Undertow by Kiri Newton
Age Group: Young Adult
Release Date: November 12, 2012
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For far too long these sailor-drowning, ship-sinking sea sirens have been portrayed as happy, peaceful creatures who want nothing more than to fall in love with a prince and live happily ever after. Undertow is an unconventional twist on one of the oldest mythological creatures known to man.
When I sat down on that Saturday morning and began penning the opening words of Undertow I was initially just writing the story of Zoe Lawinsky, a young girl whose life is taken from her but returned to her as a mermaid. But as the story began to develop and progress I found myself setting down some very strong guidelines for the story. For starters I never wanted Undertow’s mermaids to be these happy creatures who sit on rocks combing their hair and singing to one another.
Drawing the Line
That notion irritates me just slightly less than the one of angels sat on clouds playing their harps in heaven. And we have Disney to blame for this. No doubt when they decided in 1989 to make the movie The Little Mermaid they read the Hans Christian Anderson tale and immediately began panicking. ‘We can’t promote suicide!’ they yelled. ‘We can’t have an unhappy ending!
She must marry the prince no matter what!’ And so the tale that we are so familiar with was born where Ariel gets her legs, gets the man, the bad guy is defeated and everyone lives happily ever after. That’s another thing I can’t stand ‘happily ever after’ because how many times in real life does anyone get a happily ever after. It doesn’t happen. More often that not we find ourselves at the end of a conflict realizing that either its not over or there’s more going on than we bargained for.
With this in mind I created these dark, slightly sarcastic creatures that sunk submarines that got too close and who disliked people (can you blame them?). And from what I can tell it has worked. I’ve had a few people already comment me on the uniqueness of the storyline because I’ve ditched the Disney-fied nonsense that we have been lumped with for all these years and done my own thing. Doing your own thing to a legend that’s been around for as long as man has been going near the ocean is risky but well worth taking.
The second ideology that I took into the story was that mermaids are real. Now I know that seem like an obvious statement for the writer to say she believed in her creations but its more than that. I deliberately wrote mermaids as cryptids, creatures believed to exist but not formally studied by science as opposed to magical creatures.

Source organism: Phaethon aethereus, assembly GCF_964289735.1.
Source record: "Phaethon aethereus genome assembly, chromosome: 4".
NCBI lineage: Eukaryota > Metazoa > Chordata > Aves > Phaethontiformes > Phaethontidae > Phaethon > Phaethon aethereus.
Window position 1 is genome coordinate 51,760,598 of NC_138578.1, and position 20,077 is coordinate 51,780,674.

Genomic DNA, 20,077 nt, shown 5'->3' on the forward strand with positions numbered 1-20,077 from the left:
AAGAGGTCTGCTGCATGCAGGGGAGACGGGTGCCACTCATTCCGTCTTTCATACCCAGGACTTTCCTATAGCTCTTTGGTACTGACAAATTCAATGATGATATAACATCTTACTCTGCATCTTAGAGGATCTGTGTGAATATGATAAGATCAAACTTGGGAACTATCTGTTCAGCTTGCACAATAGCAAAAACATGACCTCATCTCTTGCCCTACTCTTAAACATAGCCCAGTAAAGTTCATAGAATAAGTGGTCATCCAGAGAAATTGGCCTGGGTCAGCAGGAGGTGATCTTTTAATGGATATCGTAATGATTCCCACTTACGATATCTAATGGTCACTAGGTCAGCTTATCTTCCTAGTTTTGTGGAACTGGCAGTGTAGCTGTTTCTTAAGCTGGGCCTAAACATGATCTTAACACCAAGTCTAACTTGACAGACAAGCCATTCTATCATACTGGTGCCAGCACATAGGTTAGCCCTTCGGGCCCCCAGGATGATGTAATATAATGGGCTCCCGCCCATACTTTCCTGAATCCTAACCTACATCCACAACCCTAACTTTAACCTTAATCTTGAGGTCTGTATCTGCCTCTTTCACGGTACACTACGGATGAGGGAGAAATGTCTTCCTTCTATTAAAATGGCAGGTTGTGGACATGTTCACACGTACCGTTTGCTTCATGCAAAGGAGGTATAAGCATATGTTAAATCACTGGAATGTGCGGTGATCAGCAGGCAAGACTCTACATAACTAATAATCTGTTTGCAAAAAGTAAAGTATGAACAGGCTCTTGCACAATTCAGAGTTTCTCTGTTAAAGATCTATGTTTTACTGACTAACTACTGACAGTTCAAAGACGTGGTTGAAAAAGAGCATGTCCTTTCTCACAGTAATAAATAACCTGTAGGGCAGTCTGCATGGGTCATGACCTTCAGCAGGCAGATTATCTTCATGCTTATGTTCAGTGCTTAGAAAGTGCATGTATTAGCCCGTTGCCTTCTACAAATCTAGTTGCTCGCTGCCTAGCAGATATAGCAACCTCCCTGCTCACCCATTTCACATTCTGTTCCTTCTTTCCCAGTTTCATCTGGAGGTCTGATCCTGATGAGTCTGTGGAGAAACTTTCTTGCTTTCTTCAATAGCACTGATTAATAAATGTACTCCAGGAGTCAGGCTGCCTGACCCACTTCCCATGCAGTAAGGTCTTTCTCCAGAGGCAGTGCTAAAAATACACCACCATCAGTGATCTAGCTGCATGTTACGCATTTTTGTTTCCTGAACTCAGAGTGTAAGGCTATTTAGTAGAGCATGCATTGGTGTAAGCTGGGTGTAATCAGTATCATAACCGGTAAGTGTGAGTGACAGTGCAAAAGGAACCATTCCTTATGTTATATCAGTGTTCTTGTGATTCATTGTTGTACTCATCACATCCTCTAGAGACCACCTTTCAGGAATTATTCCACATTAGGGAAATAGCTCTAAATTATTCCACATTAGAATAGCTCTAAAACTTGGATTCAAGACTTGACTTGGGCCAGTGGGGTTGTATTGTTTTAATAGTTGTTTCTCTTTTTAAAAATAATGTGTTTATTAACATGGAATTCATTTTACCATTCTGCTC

At no point in the story do I say ‘there was a shower of sparks and ‘poof!’ her tail formed’ or ‘Dasan used his trident to fire jets of light to stun the attacking clones’.
That never happens.
I wrote mermaids as though they were real creatures which meant I spent a lot of time thinking about how they would exist and evolve as a specie. Mer-folk from cooler climates have fur whereas those from larger stretches of water have broader tails that can gather more speed.
Their lungs would be like that of lungfish, able to breathe both air and draw oxygen from the water. If they spend to long out of the water they risk dehydration and so forth. Which brings me to the age old question. How to mermaids have babies? Are you ready? Mermaids are monotreme’s like the platypus and echidna.
Mermaids come to the surface to breed, they have a cloaca, they lay an egg that must be kept underwater (much like a Shark’s egg), they are warm blooded with a high metabolic rate, produce milk for their young and have three middle ear bones. There. Now you know.
I am a child of ‘91 born in Jandowae, a tiny little town out past Dalby. When I was five my parents decided to pack everything up and move to Tonga in the South Pacific after Dad visited there and mum fell in love with the place after reading a book about it. So I grew up in a third world country, fluent in a second language by the time I was eight and lived amongst the locals who I was friends with.
When I was thirteen my father passed away and due to the fact that the government refused to pay my mum a pension over there like they did my father, we were forced to move back to Australia.
As for my writing career, I started writing progressively longer short stories in Grade 5 where one teacher noted on my report card that ‘I had unique ideas and an unusual talent’. By Grade 7 I had completed my first novel a post-apocalyptic fiction where cats are the highest life form and live basically as we do and follows the lives of a litter of cats, the characters based on a litter of cats belonging to my neighbour. I continued writing different things from horsey stories to Phantom of the Opera fan-fiction right through my teenage years, nothing serious, mostly just a lot of scribbling.
In Grade 12 I realized that if I was going to be serious about being a writer I needed to finish stories, not just have a lot of random scribbles to my name. So forgoing all my assignments I finished my second book called Dynamite which is an Australiana tale about a racehorse. Two years later I went on holidays to Fiji, came home and three months later Undertow was completed. In the middle there I wrote a Tolkien-esque fantasy epic called The Dark Assassin with my now ex-boyfriend. The year after that I completed Hazardous, which will be my next published title.